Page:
One theme that runs throughout the volume is the tension between modern biblical criticism and traditional faith. It is noteworthy to see that Christians have been grappling with these questions in ways similar to discourse within Orthodox Jewish intellectual and educational spheres. Granted, belief in Torah mi-Sinai and unitary divine authorship is presumably less fundamental in a supersessionist framework that rejects much (or at least some) of the Mosaic revelation, but it is worth keeping in mind that the intellectual challenges we face today have much older precedents.

Mark A. Noll (courtesy)

I have long admired Noll’s practice of self-disclosure regarding his own religious identity (he is a self-identifying Evangelical, and he has served on the faculty of Notre Dame). In his previous book, Noll warned about “slippage” between the personal and scholarly sides; here, he explicitly counts himself among those who are “guided primarily or even solely by the Bible.” This is perhaps a move that only a senior scholar such as himself can now afford to risk; as R. Shalom Carmy recently ruminated in a Lehrhaus symposium, “R. [Aharon] Lichtenstein, almost seventy years ago, and anyway not intending to make a career as an English professor, aggressively put his theological convictions on display in at least two crucial passages of his thesis on seventeenth-century Anglican writing. Would that be prudent today?” In Jewish studies especially, R. Carmy cautions, “Yirat Shamayim is liable to be corroded as the academic wannabe checks his or her emunot ve-deot at the door of the seminar room.” While self-disclosure of other identities is increasingly common in academic literature, my sense is that is not the case for religious scholars.

America’s Book stands as a monumental scholarly achievement, but it is also valuable for lay readers. All future scholars who study this subject will cite and rely upon America’s Book, and they will come to depend on its survey and synthesis of the primary sources, and for filling in and identifying important gaps in the existing scholarly literature. At the same time, anyone who wishes to better understand the trajectory of American religious history and the origins of today’s contested religiopolitical order would find it helpful to begin with this volume. Orthodox Jews in particular might find America’s Book useful for thinking through their place in questions about church-state relations.

My only quibble, completely unfair for a book of this length, is Noll’s decision to end the narrative in 1911. While he identifies the tricentennial of the King James Version as a logical endpoint, doing so omits the 1925 Scopes Monkey Trial in which the Bible (and its interpretation) nearly served as a litigant itself! Of course, a narrative of this length and scope must end somewhere, but perhaps a more natural stopping point would have been the Supreme Court case Abington School District v. Schempp (1963), which rendered school-sponsored Bible reading unconstitutional. That decision reflected the culmination of the process that, from a legal standpoint, severed the remaining vestiges of the Protestant Bible Civilization that Noll describes. While traces of the old order remain etched on our coins and courthouse walls, and Scripture retains its rhetorical, cultural, and literary influence, America after 1963 has been and will likely remain a decisively secular state.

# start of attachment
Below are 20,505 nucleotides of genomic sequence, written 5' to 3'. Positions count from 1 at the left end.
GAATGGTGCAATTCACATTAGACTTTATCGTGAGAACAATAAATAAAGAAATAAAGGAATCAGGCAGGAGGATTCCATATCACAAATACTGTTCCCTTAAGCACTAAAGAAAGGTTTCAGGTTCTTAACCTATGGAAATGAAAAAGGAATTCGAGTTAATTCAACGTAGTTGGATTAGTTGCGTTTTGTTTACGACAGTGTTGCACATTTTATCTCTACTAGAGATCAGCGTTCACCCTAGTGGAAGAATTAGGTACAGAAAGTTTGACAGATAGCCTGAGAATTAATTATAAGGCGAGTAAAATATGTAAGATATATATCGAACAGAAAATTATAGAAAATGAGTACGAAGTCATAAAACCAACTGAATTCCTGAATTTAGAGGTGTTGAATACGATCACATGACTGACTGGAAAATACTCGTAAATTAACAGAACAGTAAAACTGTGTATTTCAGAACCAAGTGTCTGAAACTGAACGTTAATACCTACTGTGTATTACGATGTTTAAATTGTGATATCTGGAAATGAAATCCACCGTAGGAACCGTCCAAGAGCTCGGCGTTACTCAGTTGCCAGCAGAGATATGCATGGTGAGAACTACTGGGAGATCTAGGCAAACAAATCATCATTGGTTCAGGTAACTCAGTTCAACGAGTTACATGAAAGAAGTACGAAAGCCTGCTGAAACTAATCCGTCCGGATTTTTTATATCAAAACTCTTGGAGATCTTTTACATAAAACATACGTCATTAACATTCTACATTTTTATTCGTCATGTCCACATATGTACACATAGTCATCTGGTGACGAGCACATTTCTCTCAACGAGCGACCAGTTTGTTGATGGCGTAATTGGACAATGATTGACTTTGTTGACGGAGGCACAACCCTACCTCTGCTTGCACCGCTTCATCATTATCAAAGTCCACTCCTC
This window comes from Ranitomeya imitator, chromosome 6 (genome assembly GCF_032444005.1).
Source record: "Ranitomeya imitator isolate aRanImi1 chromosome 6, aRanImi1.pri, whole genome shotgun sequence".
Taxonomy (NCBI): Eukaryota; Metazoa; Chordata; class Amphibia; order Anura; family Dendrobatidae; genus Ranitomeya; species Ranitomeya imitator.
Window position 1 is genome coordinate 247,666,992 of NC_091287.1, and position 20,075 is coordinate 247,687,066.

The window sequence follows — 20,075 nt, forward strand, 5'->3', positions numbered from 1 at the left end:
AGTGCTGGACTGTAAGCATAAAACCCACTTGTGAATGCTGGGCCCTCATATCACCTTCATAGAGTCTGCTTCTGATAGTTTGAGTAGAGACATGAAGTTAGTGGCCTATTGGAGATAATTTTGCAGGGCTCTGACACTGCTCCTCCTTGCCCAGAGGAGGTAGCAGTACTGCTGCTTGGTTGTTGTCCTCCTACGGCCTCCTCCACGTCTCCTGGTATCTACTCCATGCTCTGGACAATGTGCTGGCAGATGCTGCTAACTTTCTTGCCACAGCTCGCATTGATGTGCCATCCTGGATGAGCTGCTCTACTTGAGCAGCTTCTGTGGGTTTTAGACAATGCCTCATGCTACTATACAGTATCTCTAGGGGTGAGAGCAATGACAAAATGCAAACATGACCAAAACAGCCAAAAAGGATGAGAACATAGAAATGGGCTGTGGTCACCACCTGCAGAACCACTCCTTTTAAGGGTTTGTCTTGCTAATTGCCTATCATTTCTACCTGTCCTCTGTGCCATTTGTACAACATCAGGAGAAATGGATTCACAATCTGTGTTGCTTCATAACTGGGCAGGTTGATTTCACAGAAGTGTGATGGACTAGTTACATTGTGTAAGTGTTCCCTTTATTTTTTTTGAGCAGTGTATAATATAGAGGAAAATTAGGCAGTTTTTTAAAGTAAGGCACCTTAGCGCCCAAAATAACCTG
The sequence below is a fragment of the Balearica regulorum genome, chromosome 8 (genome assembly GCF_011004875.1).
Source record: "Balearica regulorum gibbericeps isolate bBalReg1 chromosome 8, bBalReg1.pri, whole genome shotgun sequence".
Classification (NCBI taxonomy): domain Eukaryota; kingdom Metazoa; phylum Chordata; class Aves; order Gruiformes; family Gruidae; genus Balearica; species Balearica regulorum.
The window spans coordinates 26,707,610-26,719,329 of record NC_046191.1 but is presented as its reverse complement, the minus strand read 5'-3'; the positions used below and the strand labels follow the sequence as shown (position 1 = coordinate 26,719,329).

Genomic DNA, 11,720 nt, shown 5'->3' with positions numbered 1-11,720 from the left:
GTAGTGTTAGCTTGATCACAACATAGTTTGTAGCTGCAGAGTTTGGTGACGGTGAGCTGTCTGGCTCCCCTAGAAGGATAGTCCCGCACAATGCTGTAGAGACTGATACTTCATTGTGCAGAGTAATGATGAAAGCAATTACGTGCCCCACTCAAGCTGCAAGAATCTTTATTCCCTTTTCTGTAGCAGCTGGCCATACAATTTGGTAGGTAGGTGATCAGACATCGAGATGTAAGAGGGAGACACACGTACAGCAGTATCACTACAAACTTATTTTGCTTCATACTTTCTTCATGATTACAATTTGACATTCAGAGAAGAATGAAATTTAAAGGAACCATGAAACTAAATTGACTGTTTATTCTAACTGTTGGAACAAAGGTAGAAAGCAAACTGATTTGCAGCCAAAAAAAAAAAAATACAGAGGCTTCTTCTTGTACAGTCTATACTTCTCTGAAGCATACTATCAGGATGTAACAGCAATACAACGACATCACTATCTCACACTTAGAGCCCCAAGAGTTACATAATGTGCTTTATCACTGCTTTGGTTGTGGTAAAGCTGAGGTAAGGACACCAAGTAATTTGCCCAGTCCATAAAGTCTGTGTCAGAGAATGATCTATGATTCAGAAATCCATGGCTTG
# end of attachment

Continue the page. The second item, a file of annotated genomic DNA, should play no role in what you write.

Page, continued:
The stakes of America’s Book are more than merely historical. Noll argues that the Bible not only was important in American history, but that it still is (though not in the same way and to the same extent), and that it should remain a source of wisdom and inspiration. “Christian and Jewish adherents of scriptural religion,” he remarks, “have not been wrong to think that democratic self-government requires virtues of the kind encouraged by biblical teaching.” His powerful final words deserve full citation:

From Christopher Columbus to the present day, the appropriation of universal scriptural values in American history has mingled constantly with its use for particular purposes, sometimes in keeping with those values, sometimes violating them with abandon. That mixed record must temper anything triumphalist Bible believers might say in its favor. Yet an honest assessment of the nation’s history, and at no time more than the present, should also recognize that a democratic republic needs something like the Bible more than Bible believers need a democratic republic.

Notwithstanding Noll’s optimistic outlook, I would like to add a word of caution to those who seek to mine the Bible as a political text for the 2020s. To return to the parallel of student loan forgiveness and Shemitta: The Bible does not neatly align with any political theory, position, or party. Rather, it is a complex and often contradictory collection of different ideas and genres, encompassing multiple periods of history. Cherry-picking an individual verse (whether from the Hebrew or Christian Bible) to score culture war points, on either side, cheapens Scripture. To borrow the Sages’ phrase, we should never instrumentalize the Bible as “a spade to dig with.”

Reception histories such as America’s Book illustrate that there is no one true meaning for the Bible. Each society appropriates and reinterprets it based on the questions and concerns of its time. I do not advocate for complete interpretive relativism; as a variant of the rabbinic adage goes, there are seventy faces to the Torah, but not seventy-one. Nor do I deny that Scripture can nevertheless provide us valuable moral teachings that should in turn inform our political sensibilities. For our part, we dare not use Tanakh solely to confirm what we think we already know. Orthodox Jews do not believe in Scripture alone; our Bible reading exists within the framework of the voluminous rabbinic tradition. In a sense, we believe in sola talmudica: the Talmud is the “Bible” of rabbinic Judaism. Individuals who wish to use Tanakh as a political text should also reckon with this broader literary canon and our interpretive traditions.

Yisroel Ben-Porat is a Ph.D. candidate in early American history at CUNY Graduate Center and Managing Editor at The Lehrhaus.